Tuesday, October 21, 2014
Search
  
Wednesday, September 10, 2003
 Why the RIAA's "Amnesty" offer is a sham
You are sending an email that contains the article
and a private message for your recipient(s).
Your Name:
Your e-mail: * Required!
Recipient (e-mail): *
Subject: *
Introductory Message:
HTML/Text
(Photo: Yes/No)
(At the moment, only Text is allowed...)
 
Message Text: EFF has posted an article regarding the "amnesty" planned to be offered by RIAA to file-sharers who sign admissions of guilt. According to EFF, the RIAA's offer of protection is largely illusory.

"..In reality, the RIAA cannot actually protect anyone from all civil suits, and individuals who sign these affidavits may open themselves up to criminal prosecution. If you're contemplating this deal, we strongly suggest that you speak to a qualified attorney and visit this page on reducing your vulnerability to RIAA lawsuits. Here are some things to think about before signing anything on RIAA letterhead:

1) The RIAA's Offer Only Protects You Against RIAA Lawsuits
While the RIAA claims that this is an amnesty program, it doesn't actually have the authority to grant real protections from civil lawsuits. It doesn't own any copyrights, and its member labels aren't bound by this arrangement. This means that you could still be sued by the major record labels that fund the RIAA, songwriters or any other copyright holders. Plus, the RIAA would almost certainly turn over this information in response to any valid subpoena.

2) Signing an RIAA Affidavit May Expose You to Criminal Liability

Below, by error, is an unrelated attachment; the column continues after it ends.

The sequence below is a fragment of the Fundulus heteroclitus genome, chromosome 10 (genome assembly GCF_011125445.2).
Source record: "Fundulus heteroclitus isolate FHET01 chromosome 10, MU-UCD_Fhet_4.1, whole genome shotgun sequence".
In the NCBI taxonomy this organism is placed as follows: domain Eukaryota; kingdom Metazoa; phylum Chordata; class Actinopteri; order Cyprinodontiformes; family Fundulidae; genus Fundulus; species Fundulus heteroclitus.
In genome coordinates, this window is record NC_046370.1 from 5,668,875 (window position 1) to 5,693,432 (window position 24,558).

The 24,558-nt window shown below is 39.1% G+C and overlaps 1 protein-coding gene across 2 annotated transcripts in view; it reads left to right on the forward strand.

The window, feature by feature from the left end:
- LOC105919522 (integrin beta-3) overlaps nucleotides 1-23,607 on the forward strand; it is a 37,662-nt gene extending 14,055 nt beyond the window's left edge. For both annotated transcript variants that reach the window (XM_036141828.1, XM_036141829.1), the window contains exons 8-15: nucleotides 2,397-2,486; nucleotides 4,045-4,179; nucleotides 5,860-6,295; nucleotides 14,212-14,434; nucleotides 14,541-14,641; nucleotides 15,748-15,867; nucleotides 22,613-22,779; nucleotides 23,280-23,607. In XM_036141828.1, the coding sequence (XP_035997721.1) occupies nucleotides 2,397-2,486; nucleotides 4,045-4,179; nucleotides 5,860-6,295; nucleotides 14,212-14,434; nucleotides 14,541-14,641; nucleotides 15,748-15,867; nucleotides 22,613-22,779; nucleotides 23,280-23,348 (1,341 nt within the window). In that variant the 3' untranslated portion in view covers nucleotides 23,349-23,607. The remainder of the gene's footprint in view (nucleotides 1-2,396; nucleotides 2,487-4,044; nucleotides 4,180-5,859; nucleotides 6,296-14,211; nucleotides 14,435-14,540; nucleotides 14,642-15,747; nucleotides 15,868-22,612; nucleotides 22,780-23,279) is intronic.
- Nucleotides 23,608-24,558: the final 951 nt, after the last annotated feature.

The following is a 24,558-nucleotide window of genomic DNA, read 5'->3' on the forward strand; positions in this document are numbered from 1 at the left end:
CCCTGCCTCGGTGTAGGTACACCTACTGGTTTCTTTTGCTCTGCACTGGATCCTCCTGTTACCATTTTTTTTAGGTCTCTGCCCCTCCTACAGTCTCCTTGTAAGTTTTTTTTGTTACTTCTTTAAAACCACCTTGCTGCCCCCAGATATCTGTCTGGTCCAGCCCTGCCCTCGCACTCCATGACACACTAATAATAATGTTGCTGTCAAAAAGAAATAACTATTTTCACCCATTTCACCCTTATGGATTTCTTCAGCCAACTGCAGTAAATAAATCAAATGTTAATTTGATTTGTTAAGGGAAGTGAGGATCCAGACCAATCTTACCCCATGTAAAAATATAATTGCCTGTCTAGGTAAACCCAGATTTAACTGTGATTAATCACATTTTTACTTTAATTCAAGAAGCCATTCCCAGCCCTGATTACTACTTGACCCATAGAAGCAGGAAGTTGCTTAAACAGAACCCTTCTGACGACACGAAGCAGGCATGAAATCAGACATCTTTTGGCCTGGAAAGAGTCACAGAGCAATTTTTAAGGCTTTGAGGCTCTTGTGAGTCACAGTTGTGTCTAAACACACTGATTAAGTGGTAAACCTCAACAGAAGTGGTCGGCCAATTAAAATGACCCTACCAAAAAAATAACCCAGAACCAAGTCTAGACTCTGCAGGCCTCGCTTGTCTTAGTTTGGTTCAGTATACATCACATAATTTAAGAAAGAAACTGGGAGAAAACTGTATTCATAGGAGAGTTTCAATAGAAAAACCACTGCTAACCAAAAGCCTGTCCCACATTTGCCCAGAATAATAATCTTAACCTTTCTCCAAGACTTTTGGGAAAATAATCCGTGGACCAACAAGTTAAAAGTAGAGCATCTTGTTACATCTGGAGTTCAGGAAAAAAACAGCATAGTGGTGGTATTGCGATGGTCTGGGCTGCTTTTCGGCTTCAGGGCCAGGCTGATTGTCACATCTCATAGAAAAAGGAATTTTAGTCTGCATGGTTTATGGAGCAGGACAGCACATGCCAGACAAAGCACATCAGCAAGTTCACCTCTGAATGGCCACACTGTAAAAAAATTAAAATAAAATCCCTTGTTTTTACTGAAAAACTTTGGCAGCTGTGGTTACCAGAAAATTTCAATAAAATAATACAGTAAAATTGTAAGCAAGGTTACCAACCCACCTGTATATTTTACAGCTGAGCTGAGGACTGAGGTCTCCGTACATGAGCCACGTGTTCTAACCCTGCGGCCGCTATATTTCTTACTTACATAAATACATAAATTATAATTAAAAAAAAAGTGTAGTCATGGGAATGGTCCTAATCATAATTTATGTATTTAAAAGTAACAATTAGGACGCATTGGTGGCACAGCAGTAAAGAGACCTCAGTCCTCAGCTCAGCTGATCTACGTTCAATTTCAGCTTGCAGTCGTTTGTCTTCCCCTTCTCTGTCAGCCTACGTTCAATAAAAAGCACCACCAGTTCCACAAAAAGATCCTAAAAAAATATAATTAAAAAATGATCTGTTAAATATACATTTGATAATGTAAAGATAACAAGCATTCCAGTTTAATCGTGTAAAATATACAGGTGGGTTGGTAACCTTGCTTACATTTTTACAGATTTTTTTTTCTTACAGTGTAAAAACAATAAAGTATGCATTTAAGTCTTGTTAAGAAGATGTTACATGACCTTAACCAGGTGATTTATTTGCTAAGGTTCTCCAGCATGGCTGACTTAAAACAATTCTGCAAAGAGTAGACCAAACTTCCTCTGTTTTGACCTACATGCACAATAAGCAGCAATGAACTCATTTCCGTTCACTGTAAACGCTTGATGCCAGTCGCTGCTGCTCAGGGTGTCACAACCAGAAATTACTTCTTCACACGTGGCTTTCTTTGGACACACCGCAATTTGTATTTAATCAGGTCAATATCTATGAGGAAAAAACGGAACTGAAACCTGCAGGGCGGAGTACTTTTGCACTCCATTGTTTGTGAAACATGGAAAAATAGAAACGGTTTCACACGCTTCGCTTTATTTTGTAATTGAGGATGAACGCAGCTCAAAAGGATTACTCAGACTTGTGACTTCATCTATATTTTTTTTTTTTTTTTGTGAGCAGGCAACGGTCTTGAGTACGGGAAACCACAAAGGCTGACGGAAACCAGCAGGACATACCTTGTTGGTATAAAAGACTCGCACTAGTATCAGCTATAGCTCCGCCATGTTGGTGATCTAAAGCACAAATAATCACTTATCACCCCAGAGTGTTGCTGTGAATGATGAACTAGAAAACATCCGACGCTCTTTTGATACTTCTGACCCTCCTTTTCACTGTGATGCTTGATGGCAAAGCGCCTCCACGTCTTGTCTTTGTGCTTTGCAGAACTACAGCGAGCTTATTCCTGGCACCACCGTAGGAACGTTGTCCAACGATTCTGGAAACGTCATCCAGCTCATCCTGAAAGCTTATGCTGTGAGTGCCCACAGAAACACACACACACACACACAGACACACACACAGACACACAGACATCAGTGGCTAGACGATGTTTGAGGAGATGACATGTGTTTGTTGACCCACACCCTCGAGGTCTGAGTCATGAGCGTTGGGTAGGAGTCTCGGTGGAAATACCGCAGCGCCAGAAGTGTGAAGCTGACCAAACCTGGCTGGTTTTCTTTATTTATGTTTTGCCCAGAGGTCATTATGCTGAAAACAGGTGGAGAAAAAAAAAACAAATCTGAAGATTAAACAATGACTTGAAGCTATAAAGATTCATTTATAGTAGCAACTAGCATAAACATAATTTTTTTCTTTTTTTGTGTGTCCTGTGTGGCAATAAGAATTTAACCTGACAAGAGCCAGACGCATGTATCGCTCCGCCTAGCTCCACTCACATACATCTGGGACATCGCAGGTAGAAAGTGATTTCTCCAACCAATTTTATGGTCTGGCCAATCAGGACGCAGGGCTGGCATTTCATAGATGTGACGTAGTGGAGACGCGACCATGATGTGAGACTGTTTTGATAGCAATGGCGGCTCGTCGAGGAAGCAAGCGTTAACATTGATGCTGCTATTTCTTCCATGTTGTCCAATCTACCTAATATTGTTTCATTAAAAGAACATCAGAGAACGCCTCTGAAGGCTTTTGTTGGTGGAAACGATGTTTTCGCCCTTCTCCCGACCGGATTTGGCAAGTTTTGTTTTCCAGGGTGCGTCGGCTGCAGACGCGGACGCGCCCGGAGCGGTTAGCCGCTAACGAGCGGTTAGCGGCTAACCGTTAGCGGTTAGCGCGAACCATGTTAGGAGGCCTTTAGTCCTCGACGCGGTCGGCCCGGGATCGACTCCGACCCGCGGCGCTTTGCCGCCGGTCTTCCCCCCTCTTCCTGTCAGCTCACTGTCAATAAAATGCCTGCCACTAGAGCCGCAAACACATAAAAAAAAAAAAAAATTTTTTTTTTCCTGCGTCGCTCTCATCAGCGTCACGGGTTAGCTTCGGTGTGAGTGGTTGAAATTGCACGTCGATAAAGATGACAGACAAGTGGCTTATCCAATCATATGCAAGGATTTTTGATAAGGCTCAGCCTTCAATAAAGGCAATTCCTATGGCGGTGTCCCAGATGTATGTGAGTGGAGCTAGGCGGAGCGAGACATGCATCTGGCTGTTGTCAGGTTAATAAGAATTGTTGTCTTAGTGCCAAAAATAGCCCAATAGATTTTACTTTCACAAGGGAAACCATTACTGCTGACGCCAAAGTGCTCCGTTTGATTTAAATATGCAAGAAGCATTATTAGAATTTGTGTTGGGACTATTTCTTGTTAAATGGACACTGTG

In addition to the civil suits, a signed admission of guilt could make you a target for criminal prosecution under the No Electronic Theft Act (NET Act). Any interested federal authority could use your signed admission to argue that you are a "willful infringer," and potentially pursue remedies from enormous fines to prison time.

3) Even this Affidavit May Not Save You from the RIAA
The RIAA's offer only applies to people who have not been sued or are not "under investigation." Unless you are 100% sure that you are not on the RIAA's hit list (and there is no way to be sure), it is extremely risky to send them a signed declaration when they could still sue you and use your own words against you.

Please note that this is not legal advice. We urge you to consult with a qualified attorney who can review the facts in your case before making any decisions regarding this matter..."
 
Home | News | All News | Reviews | Articles | Guides | Download | Expert Area | Forum | Site Info
Site best viewed at 1024x768+ - CDRINFO.COM 1998-2014 - All rights reserved -
Privacy policy - Contact Us .